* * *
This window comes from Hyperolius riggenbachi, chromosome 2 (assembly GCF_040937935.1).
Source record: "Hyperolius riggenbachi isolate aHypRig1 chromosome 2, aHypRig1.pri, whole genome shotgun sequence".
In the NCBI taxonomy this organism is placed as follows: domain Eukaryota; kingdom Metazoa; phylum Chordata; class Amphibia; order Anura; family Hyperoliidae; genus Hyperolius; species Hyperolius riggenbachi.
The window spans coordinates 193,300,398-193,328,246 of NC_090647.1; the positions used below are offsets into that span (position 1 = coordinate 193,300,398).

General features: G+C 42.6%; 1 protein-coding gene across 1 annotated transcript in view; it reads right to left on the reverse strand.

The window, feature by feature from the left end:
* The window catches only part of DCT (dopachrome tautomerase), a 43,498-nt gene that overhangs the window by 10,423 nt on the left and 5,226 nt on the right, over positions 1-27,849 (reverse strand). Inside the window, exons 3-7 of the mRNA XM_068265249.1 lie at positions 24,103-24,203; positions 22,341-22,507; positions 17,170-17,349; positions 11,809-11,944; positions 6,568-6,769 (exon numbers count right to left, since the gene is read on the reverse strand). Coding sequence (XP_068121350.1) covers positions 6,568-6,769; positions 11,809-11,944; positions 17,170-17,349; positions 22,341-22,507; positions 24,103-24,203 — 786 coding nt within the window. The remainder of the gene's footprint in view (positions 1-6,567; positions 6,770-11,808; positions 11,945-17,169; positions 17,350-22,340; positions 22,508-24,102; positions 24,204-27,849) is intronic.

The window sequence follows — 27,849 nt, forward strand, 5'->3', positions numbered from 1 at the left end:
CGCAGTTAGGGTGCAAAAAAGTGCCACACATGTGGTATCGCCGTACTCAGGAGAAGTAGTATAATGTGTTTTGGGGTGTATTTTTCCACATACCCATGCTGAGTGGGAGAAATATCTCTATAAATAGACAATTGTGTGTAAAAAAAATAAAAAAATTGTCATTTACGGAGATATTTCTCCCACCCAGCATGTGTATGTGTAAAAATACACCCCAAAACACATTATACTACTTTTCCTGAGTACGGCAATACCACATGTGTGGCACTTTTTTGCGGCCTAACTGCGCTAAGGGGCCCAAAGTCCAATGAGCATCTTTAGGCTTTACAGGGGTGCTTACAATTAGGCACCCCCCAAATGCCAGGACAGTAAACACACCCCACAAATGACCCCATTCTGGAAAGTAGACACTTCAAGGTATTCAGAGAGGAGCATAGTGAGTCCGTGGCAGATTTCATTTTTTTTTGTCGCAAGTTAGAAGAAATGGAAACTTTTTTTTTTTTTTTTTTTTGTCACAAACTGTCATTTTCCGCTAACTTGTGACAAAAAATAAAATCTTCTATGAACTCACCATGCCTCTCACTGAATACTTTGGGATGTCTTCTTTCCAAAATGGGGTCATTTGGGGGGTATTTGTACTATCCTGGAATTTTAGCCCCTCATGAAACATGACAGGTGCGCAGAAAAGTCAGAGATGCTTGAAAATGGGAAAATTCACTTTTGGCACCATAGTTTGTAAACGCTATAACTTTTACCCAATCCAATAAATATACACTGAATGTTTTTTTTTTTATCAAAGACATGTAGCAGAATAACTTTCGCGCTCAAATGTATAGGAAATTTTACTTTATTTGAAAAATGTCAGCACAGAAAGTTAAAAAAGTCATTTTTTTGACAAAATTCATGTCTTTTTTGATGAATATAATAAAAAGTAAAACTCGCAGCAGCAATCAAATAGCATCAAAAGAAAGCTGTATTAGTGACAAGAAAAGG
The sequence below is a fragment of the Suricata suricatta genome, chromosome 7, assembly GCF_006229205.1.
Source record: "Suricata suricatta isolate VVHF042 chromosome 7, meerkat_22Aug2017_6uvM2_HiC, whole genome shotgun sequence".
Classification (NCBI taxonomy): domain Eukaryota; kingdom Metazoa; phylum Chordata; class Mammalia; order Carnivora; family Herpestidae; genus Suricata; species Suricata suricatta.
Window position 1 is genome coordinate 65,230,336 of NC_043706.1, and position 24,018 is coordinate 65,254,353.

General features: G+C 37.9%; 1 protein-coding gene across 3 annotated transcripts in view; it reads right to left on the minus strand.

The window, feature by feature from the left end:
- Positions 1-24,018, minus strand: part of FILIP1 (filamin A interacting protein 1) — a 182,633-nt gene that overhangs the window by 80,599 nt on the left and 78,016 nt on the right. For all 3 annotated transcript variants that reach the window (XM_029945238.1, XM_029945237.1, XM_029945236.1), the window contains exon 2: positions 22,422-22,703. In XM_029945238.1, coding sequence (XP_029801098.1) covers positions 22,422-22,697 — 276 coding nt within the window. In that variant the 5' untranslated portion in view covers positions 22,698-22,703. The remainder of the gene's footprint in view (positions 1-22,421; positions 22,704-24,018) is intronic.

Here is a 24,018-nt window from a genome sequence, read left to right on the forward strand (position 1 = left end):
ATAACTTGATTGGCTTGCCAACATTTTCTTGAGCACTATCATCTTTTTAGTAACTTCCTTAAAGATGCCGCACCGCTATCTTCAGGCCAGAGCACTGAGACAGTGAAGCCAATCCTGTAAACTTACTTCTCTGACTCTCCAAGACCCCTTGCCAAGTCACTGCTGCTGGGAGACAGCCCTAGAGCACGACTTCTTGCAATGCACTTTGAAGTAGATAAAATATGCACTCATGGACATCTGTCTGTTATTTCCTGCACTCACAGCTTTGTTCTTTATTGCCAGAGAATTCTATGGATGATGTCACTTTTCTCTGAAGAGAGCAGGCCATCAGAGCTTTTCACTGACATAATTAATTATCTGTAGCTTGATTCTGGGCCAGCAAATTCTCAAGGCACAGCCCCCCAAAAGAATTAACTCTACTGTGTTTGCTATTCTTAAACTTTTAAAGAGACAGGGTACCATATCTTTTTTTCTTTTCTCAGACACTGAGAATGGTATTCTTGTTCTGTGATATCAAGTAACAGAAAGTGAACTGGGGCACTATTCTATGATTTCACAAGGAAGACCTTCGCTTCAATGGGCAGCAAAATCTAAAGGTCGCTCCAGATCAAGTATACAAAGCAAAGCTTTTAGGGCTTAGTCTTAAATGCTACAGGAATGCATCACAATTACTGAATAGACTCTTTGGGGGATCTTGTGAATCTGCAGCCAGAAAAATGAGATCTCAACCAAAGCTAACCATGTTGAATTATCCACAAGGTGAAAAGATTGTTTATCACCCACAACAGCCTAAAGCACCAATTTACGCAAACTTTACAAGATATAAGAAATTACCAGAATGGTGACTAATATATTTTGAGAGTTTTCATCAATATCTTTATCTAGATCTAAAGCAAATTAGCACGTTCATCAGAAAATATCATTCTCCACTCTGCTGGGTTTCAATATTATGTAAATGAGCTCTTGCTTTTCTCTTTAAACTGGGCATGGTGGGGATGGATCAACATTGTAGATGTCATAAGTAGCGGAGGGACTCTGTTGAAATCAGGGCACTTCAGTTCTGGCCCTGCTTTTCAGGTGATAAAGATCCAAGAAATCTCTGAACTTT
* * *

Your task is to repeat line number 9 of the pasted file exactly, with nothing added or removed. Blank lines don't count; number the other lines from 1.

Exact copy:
CGCAGTTAGGGTGCAAAAAAGTGCCACACATGTGGTATCGCCGTACTCAGGAGAAGTAGTATAATGTGTTTTGGGGTGTATTTTTCCACATACCCATGCTGAGTGGGAGAAATATCTCTATAAATAGACAATTGTGTGTAAAAAAAATAAAAAAATTGTCATTTACGGAGATATTTCTCCCACCCAGCATGTGTATGTGTAAAAATACACCCCAAAACACATTATACTACTTTTCCTGAGTACGGCAATACCACATGTGTGGCACTTTTTTGCGGCCTAACTGCGCTAAGGGGCCCAAAGTCCAATGAGCATCTTTAGGCTTTACAGGGGTGCTTACAATTAGGCACCCCCCAAATGCCAGGACAGTAAACACACCCCACAAATGACCCCATTCTGGAAAGTAGACACTTCAAGGTATTCAGAGAGGAGCATAGTGAGTCCGTGGCAGATTTCATTTTTTTTTGTCGCAAGTTAGAAGAAATGGAAACTTTTTTTTTTTTTTTTTTTTGTCACAAACTGTCATTTTCCGCTAACTTGTGACAAAAAATAAAATCTTCTATGAACTCACCATGCCTCTCACTGAATACTTTGGGATGTCTTCTTTCCAAAATGGGGTCATTTGGGGGGTATTTGTACTATCCTGGAATTTTAGCCCCTCATGAAACATGACAGGTGCGCAGAAAAGTCAGAGATGCTTGAAAATGGGAAAATTCACTTTTGGCACCATAGTTTGTAAACGCTATAACTTTTACCCAATCCAATAAATATACACTGAATGTTTTTTTTTTTATCAAAGACATGTAGCAGAATAACTTTCGCGCTCAAATGTATAGGAAATTTTACTTTATTTGAAAAATGTCAGCACAGAAAGTTAAAAAAGTCATTTTTTTGACAAAATTCATGTCTTTTTTGATGAATATAATAAAAAGTAAAACTCGCAGCAGCAATCAAATAGCATCAAAAGAAAGCTGTATTAGTGACAAGAAAAGG